Internal causes of disease

Updated:Mon, Oct 22, 2012 08:31 AM    Related:TCM theory

One of the major internal causes of disease is the seven emotions. Other major internal causes of disease include phlegm, blood stasis and congenital problems.


Seven emotions ... Internal Causes of Disease

One of the major internal causes of disease is the seven emotions. An excess of any of them is likely to damage the organ connected with the emotion.

Too much worrying will damage the Spleen, and too much fear will affect the Kidney. In each case, the excess emotion interferes with the normal flow of Qi, with resulting symptoms and syndromes.

Too much anger, for example, will cause the Liver Qi to rise, resulting in headache, facial flushing, and ultimately - in severe cases - an increased risk of a stroke.

Treatment involves using herbs or acupuncture to help reverse this upward Liver Qi flow, as well as encouraging the patient to take a calmer view of the world.

Phlegm ... Internal Causes of Disease ...

The Western sees Phlegm as a sort of catarrhal mucus produced during vigorous bouts of coughing. The Chinese concept goes beyond that.

In Chinese medicine, there are two types of Phlegm:

* visible and * invisible.

The visible phlegm is our familiar sputum. The invisible phlegm, on the other hand, collects inside the body and can be both a product and cause of disease.

Spleen Qi deficiency, for example, will lead to production of Phlegm, which will then move toward the Heart and cause a blockage. This is seen as a cause of mental disorders such as schizophrenia, since the Heart is the key focus for mental activity.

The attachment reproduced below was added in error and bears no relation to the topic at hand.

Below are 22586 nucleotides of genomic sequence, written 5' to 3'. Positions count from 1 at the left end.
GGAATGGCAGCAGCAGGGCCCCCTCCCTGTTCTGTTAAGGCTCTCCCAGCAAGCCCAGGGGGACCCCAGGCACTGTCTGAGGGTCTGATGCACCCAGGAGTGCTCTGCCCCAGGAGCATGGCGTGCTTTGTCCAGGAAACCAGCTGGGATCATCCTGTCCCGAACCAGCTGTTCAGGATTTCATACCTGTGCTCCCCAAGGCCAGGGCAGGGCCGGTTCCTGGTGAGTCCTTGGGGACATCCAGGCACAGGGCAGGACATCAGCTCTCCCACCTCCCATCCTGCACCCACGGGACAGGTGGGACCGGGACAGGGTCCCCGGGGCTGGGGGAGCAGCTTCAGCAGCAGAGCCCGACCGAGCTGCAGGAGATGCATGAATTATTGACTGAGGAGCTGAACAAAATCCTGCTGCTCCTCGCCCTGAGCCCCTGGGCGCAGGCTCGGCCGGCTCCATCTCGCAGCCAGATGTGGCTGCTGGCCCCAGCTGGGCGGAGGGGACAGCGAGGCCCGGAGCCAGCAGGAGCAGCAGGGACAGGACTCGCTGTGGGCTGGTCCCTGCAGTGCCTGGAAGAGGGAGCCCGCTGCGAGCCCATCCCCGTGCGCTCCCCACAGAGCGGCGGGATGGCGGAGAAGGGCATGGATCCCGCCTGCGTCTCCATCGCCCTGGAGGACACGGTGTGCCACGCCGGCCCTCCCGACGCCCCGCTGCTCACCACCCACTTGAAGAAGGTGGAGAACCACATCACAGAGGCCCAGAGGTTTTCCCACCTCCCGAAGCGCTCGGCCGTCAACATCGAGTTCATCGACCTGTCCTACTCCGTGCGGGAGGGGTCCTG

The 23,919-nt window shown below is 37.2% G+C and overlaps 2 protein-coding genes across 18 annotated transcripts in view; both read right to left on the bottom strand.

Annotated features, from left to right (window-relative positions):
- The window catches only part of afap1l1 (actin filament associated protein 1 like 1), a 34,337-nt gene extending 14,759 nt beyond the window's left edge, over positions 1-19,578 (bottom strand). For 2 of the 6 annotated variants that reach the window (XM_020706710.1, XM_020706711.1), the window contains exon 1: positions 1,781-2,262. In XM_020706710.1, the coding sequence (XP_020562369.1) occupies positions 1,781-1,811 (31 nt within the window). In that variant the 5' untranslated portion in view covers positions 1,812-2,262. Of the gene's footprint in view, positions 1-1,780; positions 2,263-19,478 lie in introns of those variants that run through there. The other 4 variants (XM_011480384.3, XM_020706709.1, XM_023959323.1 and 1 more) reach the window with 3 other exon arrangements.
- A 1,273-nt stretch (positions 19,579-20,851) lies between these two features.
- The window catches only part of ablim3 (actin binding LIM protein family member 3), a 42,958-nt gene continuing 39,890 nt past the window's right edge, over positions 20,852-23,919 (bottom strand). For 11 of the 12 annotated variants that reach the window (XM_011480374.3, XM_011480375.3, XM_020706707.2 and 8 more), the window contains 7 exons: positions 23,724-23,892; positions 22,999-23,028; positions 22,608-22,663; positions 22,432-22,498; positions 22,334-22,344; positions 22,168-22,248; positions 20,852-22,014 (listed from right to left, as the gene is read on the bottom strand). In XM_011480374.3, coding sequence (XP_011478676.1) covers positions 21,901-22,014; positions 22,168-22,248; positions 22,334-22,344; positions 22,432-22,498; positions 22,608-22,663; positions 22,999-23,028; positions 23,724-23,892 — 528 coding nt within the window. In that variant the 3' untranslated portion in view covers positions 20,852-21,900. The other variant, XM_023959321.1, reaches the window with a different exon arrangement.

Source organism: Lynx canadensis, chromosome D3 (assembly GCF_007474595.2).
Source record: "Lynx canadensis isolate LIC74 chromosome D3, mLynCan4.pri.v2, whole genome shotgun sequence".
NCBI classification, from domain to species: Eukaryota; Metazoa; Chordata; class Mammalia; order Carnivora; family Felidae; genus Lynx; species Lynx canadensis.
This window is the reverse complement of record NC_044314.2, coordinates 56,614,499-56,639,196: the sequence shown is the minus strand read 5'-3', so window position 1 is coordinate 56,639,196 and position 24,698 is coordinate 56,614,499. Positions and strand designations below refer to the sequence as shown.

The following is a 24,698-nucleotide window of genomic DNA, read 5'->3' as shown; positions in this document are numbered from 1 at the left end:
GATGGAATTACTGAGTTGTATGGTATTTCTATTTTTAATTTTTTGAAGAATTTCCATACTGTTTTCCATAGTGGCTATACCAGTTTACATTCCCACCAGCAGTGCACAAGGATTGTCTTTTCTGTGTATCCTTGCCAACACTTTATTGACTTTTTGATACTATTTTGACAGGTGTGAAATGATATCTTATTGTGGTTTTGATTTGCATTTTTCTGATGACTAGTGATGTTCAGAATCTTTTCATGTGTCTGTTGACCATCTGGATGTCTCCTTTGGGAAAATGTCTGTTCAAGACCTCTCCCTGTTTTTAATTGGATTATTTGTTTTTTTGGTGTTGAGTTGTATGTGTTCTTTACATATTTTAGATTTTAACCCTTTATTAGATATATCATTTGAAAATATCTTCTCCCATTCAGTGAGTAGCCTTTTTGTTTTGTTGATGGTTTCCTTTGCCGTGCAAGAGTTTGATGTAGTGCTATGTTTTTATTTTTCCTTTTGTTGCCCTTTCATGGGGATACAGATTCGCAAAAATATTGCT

Phlegm production is closely associated with the Spleen's role in separating the clear and turbid fluids produced during digestion. Phlegm tends to be stored by the Lungs - hence its physical manifestation in productive coughing. Asthma is also associated with excess Phlegm. Its characteristic wheeziness is described as the "sound of Phlegm."

Typical symptoms of Phlegm syndrome include a thick, greasy coating to the tongue and a slippery or wiry pulse. Other symptoms will depend on where the Phlegm is concentrated. If it is in the stomach, it will lead to nausea and vomiting; if in the Lungs, to coughing and shortness of breath; in the Heart, to mental disturbances, coma, delirium, and so on.

Blood Stasis ... Internal Causes of Disease ...

The third important internal causes of illness is Blood stasis or stagnation.

Again, the meaning of "Blood" in Chinese context is more than the Western anatomical concept of the red stuff circulating in our veins and arteries.

Blood stasis, like invisible Phlegm, is seen as some sort of blockage in the normal circulation - but that doesn't always mean the Western concept of a blood clot or thrombosis.

Blood stasis can be caused by a number of factors, including:

* Qi stagnation,

* Qi deficiency,

* Cold entering the Blood, causing it to congeal and slow down,

* Heat entering the Blood, increasing the flow and leading to hemorrhage, and

* traumatic injuries or wounds.

Blood stasis is often associated with a stabbing pain, enlargement or swelling of the body organs, purplish spots on the tongue, or some sort of bleeding.

Congenital Problems ... Internal Causes of Disease ...

We can do very little about some internal causes of disease factors - fetal damage or inherent birth defects are both in this category but that doesn't prevent parents from trying.

In Southern China, it is still common to give new-born babies a herbal brew at fifteen days of age designed to clear the heat and toxins that are believed to be present at birth.

Premature birth is seen as a potential cause of internal illness. The mother's health during pregnancy also is significant and can have a fundamental influence on the subsequent vigor and vitality of her offspring. The "congenital Qi" that we are born with is something that it is very difficult for us to do much about.



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Disclaimer:All the material presented in this article is for informational purposes only and should not take the place of a consultation from a trained medical professional.
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